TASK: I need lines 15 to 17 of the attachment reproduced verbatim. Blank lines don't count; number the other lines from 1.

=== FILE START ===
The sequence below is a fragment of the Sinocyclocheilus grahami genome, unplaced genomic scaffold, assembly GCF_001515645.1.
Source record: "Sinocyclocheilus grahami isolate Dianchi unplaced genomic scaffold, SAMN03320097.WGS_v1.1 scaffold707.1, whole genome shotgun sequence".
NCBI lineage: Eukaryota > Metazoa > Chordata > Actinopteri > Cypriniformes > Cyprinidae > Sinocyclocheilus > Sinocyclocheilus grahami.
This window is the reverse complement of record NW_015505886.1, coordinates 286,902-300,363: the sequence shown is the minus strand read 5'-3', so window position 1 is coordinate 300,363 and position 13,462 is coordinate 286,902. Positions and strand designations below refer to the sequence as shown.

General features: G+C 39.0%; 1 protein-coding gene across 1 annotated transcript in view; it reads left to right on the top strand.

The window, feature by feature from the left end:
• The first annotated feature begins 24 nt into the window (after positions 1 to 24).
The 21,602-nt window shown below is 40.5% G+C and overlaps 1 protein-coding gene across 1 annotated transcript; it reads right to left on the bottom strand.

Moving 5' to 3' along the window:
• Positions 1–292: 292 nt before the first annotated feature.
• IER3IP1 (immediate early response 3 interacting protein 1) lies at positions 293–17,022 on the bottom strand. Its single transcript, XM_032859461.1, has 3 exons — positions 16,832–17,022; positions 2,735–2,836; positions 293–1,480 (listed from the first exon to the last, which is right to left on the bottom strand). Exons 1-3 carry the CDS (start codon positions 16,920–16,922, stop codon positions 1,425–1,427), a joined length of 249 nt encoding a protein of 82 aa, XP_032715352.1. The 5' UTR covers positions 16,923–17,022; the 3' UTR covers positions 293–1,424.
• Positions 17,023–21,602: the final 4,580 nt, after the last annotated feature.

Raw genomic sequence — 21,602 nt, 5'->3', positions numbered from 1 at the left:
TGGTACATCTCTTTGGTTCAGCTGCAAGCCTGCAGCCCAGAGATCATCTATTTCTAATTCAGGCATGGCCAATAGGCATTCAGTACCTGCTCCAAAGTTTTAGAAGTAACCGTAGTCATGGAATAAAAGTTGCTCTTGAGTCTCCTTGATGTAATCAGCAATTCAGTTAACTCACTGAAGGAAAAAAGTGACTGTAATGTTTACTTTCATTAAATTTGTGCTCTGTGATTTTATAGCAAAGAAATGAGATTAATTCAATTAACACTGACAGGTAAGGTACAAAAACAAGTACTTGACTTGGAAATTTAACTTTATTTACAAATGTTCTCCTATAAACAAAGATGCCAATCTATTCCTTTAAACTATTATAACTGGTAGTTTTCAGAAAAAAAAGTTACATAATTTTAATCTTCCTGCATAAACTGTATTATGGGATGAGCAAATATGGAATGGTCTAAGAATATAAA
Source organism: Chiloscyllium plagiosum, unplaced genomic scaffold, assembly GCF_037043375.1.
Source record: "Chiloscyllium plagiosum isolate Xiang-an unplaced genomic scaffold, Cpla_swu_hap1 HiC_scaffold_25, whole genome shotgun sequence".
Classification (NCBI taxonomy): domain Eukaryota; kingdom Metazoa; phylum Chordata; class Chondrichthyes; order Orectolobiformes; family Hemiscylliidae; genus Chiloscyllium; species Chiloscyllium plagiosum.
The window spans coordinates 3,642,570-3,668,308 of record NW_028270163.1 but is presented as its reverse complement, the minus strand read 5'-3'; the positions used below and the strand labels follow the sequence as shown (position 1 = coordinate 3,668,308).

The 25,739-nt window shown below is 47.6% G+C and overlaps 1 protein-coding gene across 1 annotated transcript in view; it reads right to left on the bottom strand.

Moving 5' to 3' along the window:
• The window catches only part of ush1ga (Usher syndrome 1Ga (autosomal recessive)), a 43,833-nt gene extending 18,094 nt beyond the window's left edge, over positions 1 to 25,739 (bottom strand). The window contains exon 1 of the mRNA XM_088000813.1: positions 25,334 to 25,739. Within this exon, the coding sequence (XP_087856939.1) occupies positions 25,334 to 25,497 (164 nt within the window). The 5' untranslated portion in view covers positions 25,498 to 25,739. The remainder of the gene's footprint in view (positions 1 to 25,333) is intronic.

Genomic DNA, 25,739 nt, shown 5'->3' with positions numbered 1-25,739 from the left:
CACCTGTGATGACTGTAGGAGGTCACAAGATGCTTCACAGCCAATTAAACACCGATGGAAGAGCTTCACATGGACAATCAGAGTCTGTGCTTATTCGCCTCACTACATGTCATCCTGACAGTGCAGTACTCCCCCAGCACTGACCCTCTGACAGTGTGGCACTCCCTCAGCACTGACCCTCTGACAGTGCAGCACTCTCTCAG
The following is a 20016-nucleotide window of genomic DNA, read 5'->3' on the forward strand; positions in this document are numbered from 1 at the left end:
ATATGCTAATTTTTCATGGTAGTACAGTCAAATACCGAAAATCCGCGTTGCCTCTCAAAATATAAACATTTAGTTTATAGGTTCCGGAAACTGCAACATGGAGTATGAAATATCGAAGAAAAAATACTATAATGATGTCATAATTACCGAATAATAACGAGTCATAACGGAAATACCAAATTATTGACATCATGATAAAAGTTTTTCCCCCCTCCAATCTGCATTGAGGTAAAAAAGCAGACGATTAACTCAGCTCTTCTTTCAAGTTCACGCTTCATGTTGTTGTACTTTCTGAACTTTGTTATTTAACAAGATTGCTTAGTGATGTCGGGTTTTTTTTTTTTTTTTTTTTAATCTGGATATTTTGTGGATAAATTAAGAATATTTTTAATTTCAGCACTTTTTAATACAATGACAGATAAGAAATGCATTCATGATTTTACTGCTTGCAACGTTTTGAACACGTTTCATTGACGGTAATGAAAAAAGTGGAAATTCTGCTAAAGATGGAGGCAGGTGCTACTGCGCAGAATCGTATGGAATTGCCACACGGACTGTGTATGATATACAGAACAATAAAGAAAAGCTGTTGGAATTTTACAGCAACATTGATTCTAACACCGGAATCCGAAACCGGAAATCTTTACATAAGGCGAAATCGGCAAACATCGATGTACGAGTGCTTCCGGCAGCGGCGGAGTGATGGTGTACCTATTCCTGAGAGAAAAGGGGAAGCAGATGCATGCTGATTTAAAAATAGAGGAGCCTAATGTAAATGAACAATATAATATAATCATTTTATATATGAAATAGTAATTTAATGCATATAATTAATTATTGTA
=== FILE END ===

Source organism: Chiloscyllium plagiosum, unplaced genomic scaffold, assembly GCF_037043375.1.
Source record: "Chiloscyllium plagiosum isolate Xiang-an unplaced genomic scaffold, Cpla_swu_hap1 HiC_scaffold_25, whole genome shotgun sequence".
Classification (NCBI taxonomy): domain Eukaryota; kingdom Metazoa; phylum Chordata; class Chondrichthyes; order Orectolobiformes; family Hemiscylliidae; genus Chiloscyllium; species Chiloscyllium plagiosum.